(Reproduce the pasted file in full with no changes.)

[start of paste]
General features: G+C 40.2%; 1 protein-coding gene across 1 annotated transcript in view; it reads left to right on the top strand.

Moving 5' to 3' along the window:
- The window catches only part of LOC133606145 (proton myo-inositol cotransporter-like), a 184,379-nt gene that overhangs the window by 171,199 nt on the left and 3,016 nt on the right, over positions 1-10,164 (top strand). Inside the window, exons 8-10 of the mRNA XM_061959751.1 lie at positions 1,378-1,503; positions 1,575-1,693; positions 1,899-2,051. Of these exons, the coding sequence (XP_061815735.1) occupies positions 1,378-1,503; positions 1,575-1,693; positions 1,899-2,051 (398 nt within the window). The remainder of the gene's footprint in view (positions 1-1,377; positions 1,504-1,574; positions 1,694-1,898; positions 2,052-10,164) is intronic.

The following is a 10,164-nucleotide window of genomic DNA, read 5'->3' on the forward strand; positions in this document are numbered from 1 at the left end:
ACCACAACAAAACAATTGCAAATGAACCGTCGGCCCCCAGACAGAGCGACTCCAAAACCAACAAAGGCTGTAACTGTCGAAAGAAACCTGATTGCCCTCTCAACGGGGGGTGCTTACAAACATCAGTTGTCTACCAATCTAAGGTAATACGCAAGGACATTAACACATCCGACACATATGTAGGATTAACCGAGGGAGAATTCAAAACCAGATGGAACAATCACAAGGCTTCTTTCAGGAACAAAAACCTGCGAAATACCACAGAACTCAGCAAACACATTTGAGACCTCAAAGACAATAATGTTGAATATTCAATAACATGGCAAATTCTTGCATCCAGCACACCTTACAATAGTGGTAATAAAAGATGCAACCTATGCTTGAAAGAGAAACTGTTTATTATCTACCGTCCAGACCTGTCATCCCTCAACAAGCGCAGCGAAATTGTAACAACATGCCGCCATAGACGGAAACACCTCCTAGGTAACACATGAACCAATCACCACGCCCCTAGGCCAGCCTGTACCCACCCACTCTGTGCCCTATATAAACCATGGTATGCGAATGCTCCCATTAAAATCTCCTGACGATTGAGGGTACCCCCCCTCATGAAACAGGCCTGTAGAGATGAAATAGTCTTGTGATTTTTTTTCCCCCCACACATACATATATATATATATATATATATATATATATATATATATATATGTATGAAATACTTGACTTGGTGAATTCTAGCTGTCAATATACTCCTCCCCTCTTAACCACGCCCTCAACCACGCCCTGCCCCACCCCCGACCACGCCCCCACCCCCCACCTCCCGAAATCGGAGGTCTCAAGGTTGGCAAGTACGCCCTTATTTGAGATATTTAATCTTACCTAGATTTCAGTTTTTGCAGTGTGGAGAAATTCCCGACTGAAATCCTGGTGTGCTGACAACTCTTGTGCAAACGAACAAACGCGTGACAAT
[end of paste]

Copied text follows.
General features: G+C 40.2%; 1 protein-coding gene across 1 annotated transcript in view; it reads left to right on the top strand.

Moving 5' to 3' along the window:
- The window catches only part of LOC133606145 (proton myo-inositol cotransporter-like), a 184,379-nt gene that overhangs the window by 171,199 nt on the left and 3,016 nt on the right, over positions 1-10,164 (top strand). Inside the window, exons 8-10 of the mRNA XM_061959751.1 lie at positions 1,378-1,503; positions 1,575-1,693; positions 1,899-2,051. Of these exons, the coding sequence (XP_061815735.1) occupies positions 1,378-1,503; positions 1,575-1,693; positions 1,899-2,051 (398 nt within the window). The remainder of the gene's footprint in view (positions 1-1,377; positions 1,504-1,574; positions 1,694-1,898; positions 2,052-10,164) is intronic.

The following is a 10,164-nucleotide window of genomic DNA, read 5'->3' on the forward strand; positions in this document are numbered from 1 at the left end:
ACCACAACAAAACAATTGCAAATGAACCGTCGGCCCCCAGACAGAGCGACTCCAAAACCAACAAAGGCTGTAACTGTCGAAAGAAACCTGATTGCCCTCTCAACGGGGGGTGCTTACAAACATCAGTTGTCTACCAATCTAAGGTAATACGCAAGGACATTAACACATCCGACACATATGTAGGATTAACCGAGGGAGAATTCAAAACCAGATGGAACAATCACAAGGCTTCTTTCAGGAACAAAAACCTGCGAAATACCACAGAACTCAGCAAACACATTTGAGACCTCAAAGACAATAATGTTGAATATTCAATAACATGGCAAATTCTTGCATCCAGCACACCTTACAATAGTGGTAATAAAAGATGCAACCTATGCTTGAAAGAGAAACTGTTTATTATCTACCGTCCAGACCTGTCATCCCTCAACAAGCGCAGCGAAATTGTAACAACATGCCGCCATAGACGGAAACACCTCCTAGGTAACACATGAACCAATCACCACGCCCCTAGGCCAGCCTGTACCCACCCACTCTGTGCCCTATATAAACCATGGTATGCGAATGCTCCCATTAAAATCTCCTGACGATTGAGGGTACCCCCCCTCATGAAACAGGCCTGTAGAGATGAAATAGTCTTGTGATTTTTTTTCCCCCCACACATACATATATATATATATATATATATATATATATATATATATATATGTATGAAATACTTGACTTGGTGAATTCTAGCTGTCAATATACTCCTCCCCTCTTAACCACGCCCTCAACCACGCCCTGCCCCACCCCCGACCACGCCCCCACCCCCCACCTCCCGAAATCGGAGGTCTCAAGGTTGGCAAGTACGCCCTTATTTGAGATATTTAATCTTACCTAGATTTCAGTTTTTGCAGTGTGGAGAAATTCCCGACTGAAATCCTGGTGTGCTGACAACTCTTGTGCAAACGAACAAACGCGTGACAAT